'Iron in the Viking Age' is a set of point form notes that accompanied a 2002 lecture that presented an overview of the iron smelting process. In spring of 2001, I participated in a project that added a new reconstruction to the L'Anse aux Meadows HNS - an iron smelter. One of the important features of the site is that it marks the first production of iron from bog ore in North America. Along with archaeologist Dr. Birgitta Wallace and historic metallurgist Arne Espelund, I consulted as the 'practical' member of the team. One of our achievements was the operation of a 'replica' of the same furnace that would have been used 1000 years before. (With many thanks to Arne for the chemistry!)

2008 Note: Looking back, this article shows how much was yet to learn about the physical process of actually smelting iron!

Iron Processing in the Viking Age

Definitions and Chemical Contents

Bog Ore: FeOOH
non magnetic
as much as 70% Fe (dry)
gathered as pea to walnut lumps at stream margins

Roasted Ore: Fe2O3
hematite or magnetite
ideally a 'bright red' - black colour indicates high Manganese Oxide
heated to + 1425 F / 780 C ('cherry red')
done as a separate step, over wood fire

Bloomery Slag FeO at 60% / SiO2 at 25% / other oxides (varies)
forms at + 2100 F / 1150 C (medium yellow)

Bloomery Iron Fe with slag (SiO2) inclusions
other impurities such as Manganese, Phosphorus
for the Viking Age typically about 6 kg
flattened disk, often sliced on edge

Wrought Iron 'iron' from the Celtic
'wrought' from the hammering process used to squeeze out slag inside a bloom
little to no carbon content
cannot be hardened for tool making
very flexible in forge process
re-oxidizes (rusts) slowly

Steel Fe + C (typically .05 - 1%)
can be hardened for tool making, varies with C content
Modern steels made using Bessemer process

Cast Iron Fe + C (typically 4%)
addition of large amount of C reduces the melting point to about 2100 F /1150 C (like salt on ice)
this is below that of 'fast oxidation' (burning) allowing for mould pouring
cannot be forged (shatters) considered 'spoiled' by Norse

Charcoal wood converted by high temperature in the absence of free O2 to pure
typically produced by the 'shallow pit' method in the Viking Age
typical size is 2m dia by .5 - 1m deep.
start pieces at uniform 2" / 5 cm dia stacked in alternate layers covered with green twigs/ sand / sod to control O2
typical 'firing' takes about 30 hours, with constant attendance
will produce burn temperatures from 1850 F / 1000 C to 2500 F / 1400 C
consumption related to density / species type, but details unclear

Finding Bog Ore

Process 1) Iron rich underlying bed rock

  1. shallow covering of water logged, rotting vegetation (bog) to provide
    acidic, oxygen reduced environment to leach out Fe into solution.
  2. Fe rich water then needs to to interact with free O2 to create FeO0H
  3. presence of 'anaerobic' bacteria fixes atomic FeOOH to nodules

Geography 1) Granite underlying surface
  1. peat bog with shallow pools, relatively shallow cover with poor drainage. Expect to see 'red / brown' colour to water from tannic acid and dissolved iron. Surface film with a 'blue / oil slick' appearance.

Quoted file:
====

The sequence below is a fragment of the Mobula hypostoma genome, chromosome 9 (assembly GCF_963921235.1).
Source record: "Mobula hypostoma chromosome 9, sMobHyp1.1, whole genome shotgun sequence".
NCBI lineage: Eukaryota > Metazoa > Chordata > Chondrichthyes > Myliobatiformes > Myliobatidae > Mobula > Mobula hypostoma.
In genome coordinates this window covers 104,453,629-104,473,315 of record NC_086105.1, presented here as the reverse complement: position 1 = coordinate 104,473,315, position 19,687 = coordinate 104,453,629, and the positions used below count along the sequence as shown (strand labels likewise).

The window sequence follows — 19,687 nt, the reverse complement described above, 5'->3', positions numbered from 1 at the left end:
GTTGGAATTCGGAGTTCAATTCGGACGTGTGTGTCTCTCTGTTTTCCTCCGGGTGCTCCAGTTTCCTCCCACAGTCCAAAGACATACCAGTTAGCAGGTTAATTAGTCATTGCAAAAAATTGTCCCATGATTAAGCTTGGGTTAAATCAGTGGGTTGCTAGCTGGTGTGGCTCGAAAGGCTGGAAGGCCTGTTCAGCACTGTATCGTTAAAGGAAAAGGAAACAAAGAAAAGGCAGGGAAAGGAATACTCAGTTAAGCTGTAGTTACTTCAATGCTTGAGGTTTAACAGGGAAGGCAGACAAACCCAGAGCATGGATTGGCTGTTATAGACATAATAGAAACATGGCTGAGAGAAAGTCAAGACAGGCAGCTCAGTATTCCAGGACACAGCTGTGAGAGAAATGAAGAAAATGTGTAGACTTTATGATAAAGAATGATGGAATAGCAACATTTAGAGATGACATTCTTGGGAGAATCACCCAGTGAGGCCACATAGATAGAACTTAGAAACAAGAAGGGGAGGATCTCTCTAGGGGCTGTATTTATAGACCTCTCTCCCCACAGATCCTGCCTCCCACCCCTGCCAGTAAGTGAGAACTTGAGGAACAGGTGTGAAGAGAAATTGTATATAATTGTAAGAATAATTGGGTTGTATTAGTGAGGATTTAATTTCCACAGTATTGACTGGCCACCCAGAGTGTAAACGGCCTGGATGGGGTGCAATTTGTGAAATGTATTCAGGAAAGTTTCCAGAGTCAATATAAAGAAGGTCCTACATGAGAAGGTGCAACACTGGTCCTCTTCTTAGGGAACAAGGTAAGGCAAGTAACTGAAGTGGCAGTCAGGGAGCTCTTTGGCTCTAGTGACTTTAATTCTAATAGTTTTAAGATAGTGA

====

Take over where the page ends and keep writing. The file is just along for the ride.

2. bog / pools drain off through small brooks over considerable elevation change. Should have seasonal variation in volume with ability to ' wander'.
  3. bacteria found at boundary layer between sterile soil and vegetation / 'top soil'. Nodules will be exposed along stream margins as stream bed shifts.

Smelting Process

Furnace : There is a direct relationship between furnace size and construction / bellows size and rate / charcoal consumption / ore charge into effectiveness of smelting process and bloom production.

From LAM sample:
Furnace chamber 14" wide x 12" deep x 20" high
Construction stone slabs set on edge, backed with earth
bottom surface and seems finished with local clay?
Ore charge about 8 kg (roughly 60% FeO2)
Boom produced estimated at about 3 kg (poor results)
Charcoal required estimated at about 12 - 16 kg *
Bellows flow estimated at about 10 -12 litres per second *
Burn time estimated at about 6- 8 hours *

* These amounts extended from Spring 2001 experimental firing.

A) Reduction combustion of charcoal to produce CO gas at 2000 F / 1100 C
converts Fe2O3 + CO / C = Fe / FeC + CO2
process takes place in middle of furnace
problem is controlling absorption of free C, expect content of 1.5 - 2%
problem with particle size - typically 'dust' (see next step)

B) Sintering requires: high temperature (close to 'welding' at 2500 / 1400 C)
reduction atmosphere (balance of C / O2 = CO2)
available slag as a 'wetting agent'
larger particles condense to bloom, settle to bottom of furnace
slag surrounds and covers mass
(the exact mechanism poorly researched)

C) Carbon Control addition of further Fe2O3 into slag mass
creates 'free' FeO to absorb extra C
problem is control of temperature and content

D) Decant Slag requires slag to be fluid - temperature about 2100 F /1150 C
problem is temperature / content balance after step above
liquid is allowed to run off lower area of furnace to leave exposed bloom

Results: In any Bog Ore, SiO2 will also be present - if over 25%, unlikely ANY metallic iron will result from the smelting process.
'Perfect' yield would be a bloom at about 15 % of the starting ore weight, with an equal weight of slag (this assumes an ore content of about 70% Fe)

Darrell Markewitz - the Wareham Forge / 2002
RR # 2 Proton Station, Ontario, Canada N0C 1L0
(519) 923 - 9219 museums@warehamforge.ca

Text © 2002 Darrell Markewitz